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Lyndon B. Johnson’s rise to power as “Master of the Senate” was due to his tremendous power of personality and ruthless political maneuvers, biographer Robert A. Caro said at the Kennedy School of Government (KSG) last night.
Caro attempted to decipher “the real essence, the fundamentals” of Johnson, as he delivered the annual Theodore H. White Lecture on Press and Politics.
Caro warmed up the crowd with a joke and by confessing that “I’m always more comfortable sitting at a typewriter at my desk than I am at a lecture like this.”
He began his commentary on Johnson by noting that then-President Franklin D. Roosevelt, Class of 1904, described a young Johnson as “the kind of young, uninhibited politician I might’ve been—if I hadn’t gone to Harvard.”
The lecture proceeded to analyze the forces behind Johnson’s rapid rise to power in the Senate. He became the leader of the Democratic Party in 1953, after only four years in office.
Caro is widely considered the authority on Johnson, having completed the first three volumes of a projected four-part series entitled The Years of Lyndon Johnson. The latest installment, Master of the Senate, won Caro the 2002 Pulitzer Prize for Biography.
Caro’s first work, The Power Broker: Robert Moses and the Fall of New York, won him the 1975 Pulitzer.
Caro has said that he writes biographies “not just to show the life of a great man” but also “to use biography as a means of illuminating the times and the great forces that shape the times.”
As such, he made clear that his interest in Johnson the senator is not limited to what the man did, but also to how he revolutionized the nature of legislative power.
According to Caro, Johnson’s meteoric ascent was possible because he was able to tap and exploit previously neglected avenues to power.
Johnson himself was conscious of this fact, having said, “I do understand power, whatever else may be said about me. I know where to look for it and how to use it.”
Yet as he does in his biographies of Johnson, Caro said he did not idealize his subject, recognizing the more undesirable characteristics as well.
“Johnson used all these powers with a ruthlessness that made them all the more powerful,” Caro said.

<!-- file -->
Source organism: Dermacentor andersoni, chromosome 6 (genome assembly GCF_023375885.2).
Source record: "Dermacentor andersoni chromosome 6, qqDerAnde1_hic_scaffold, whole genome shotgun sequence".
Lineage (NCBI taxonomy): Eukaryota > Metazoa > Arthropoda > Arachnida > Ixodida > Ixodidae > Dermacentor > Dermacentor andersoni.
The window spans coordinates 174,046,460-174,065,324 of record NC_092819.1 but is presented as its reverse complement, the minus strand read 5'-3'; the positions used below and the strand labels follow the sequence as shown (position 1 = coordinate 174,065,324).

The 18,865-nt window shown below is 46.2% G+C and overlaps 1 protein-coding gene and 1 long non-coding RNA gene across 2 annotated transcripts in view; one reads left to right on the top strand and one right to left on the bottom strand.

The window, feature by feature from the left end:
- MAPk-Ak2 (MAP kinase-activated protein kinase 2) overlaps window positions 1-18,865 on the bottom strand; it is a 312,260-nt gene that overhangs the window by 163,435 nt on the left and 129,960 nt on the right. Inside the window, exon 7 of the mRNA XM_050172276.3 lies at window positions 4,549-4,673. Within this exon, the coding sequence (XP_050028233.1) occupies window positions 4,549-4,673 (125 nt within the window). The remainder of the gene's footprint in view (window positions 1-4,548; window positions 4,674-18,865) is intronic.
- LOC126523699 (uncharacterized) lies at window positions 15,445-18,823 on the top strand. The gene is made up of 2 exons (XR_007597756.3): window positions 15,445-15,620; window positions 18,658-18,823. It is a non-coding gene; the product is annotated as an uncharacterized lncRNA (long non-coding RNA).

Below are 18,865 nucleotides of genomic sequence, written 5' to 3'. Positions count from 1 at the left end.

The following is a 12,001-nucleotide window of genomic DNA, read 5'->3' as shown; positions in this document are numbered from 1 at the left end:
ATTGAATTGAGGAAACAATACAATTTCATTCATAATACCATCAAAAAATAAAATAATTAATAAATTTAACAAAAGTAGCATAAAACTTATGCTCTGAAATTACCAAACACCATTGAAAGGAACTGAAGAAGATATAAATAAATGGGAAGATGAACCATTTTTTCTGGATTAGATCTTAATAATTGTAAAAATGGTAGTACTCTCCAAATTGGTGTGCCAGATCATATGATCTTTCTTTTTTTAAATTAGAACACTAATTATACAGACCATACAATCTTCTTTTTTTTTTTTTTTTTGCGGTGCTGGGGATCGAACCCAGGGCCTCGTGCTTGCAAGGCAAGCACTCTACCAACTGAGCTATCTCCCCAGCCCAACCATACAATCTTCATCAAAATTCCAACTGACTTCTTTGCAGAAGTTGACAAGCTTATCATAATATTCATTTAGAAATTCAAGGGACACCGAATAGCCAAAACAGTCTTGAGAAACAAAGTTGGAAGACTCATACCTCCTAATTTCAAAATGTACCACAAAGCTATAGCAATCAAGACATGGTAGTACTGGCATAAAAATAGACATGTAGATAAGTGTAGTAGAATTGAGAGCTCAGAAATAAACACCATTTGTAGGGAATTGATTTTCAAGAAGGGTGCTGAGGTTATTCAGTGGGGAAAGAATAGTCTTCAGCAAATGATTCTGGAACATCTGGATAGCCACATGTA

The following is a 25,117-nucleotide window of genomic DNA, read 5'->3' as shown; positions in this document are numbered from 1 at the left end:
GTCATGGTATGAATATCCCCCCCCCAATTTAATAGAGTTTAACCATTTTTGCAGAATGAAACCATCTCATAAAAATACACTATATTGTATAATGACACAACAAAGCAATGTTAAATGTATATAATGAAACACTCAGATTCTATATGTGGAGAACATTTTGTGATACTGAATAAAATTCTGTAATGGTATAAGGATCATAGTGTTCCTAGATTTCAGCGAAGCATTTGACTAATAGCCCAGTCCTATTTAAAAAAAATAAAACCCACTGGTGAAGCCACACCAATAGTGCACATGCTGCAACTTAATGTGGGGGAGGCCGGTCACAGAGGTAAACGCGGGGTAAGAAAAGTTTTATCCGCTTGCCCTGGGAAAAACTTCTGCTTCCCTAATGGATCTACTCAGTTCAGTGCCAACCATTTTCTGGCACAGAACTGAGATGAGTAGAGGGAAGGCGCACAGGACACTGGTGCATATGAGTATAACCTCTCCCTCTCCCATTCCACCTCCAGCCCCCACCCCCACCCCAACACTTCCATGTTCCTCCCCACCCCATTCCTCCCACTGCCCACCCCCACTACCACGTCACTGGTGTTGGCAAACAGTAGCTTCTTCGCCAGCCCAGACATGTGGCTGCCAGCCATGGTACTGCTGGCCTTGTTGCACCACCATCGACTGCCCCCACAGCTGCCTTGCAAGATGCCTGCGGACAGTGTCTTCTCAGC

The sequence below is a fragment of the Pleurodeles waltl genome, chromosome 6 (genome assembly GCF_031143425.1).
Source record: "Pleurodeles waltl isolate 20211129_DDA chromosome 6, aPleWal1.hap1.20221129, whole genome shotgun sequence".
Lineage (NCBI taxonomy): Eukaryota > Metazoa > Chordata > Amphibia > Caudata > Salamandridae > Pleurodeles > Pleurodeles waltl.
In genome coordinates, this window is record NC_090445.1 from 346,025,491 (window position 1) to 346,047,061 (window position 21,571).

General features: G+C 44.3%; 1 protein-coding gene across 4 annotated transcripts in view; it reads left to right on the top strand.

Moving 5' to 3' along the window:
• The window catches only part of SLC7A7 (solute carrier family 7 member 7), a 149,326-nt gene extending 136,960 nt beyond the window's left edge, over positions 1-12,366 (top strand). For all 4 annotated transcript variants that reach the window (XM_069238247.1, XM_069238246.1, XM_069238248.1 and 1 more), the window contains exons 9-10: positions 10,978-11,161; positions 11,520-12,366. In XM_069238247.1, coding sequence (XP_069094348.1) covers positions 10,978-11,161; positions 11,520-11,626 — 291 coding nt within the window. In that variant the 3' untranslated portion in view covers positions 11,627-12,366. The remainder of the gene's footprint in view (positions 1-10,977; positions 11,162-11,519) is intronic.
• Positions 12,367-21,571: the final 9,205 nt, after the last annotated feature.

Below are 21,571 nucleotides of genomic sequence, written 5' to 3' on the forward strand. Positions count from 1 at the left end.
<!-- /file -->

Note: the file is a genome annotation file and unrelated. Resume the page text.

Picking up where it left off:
Using his charismatic personality, Johnson alternatively employed charm and fear to accomplish his goals, and was willing to hurt both friend and foe when it proved beneficial, the Pulitzer-Prize winning author said.
But Caro said that Johnson’s political career was not characterized simply by a power grab.
Proceeding from the idea that “power reveals,” Caro argued that “once he had acquired power in the Senate, [Johnson’s] compassion shines forth.”
He used power “not only to manipulate others, but to help others,” Caro said.
Describing the passage of the 1957 Civil Rights Bill as Johnson’s “greatest accomplishment,” Caro called him the greatest white champion of civil rights since Abraham Lincoln.
When asked during the question and answer session if “the means justify the ends”—if Johnson’s beneficent legislation justified the ruthless tactics he employed to attain power—Caro did not give a definitive response.
“I haven’t resolved the answer,” Caro said. “I’m still working that out. I don’t know if I’ll ever work it out.”
Audience response to the lecture seemed to be overwhelming positive.
“What struck me is I’ve attended many of these [lectures] over the years, and I’ve never seen the audience so engaged with the speaker,” Bradley P. Ware ’71 said. “He’s a very warm person.”
Caro is currently working on the fourth and final volume of his Years of Lyndon Johnson series, which focuses on his years in the White House.
When asked when the projected publication date was, the notoriously voluminous author quipped, “Whatever I said, why would you believe me?... I’m working as fast as I can.”
The lecture, cosponsored by the Institute of Politics and the Shorenstein Center on the Press, Politics, and Public Policy, was held at the John F. Kennedy Jr. Forum.
Caro will participate in a follow-up seminar this morning at 9 a.m. at the KSG.
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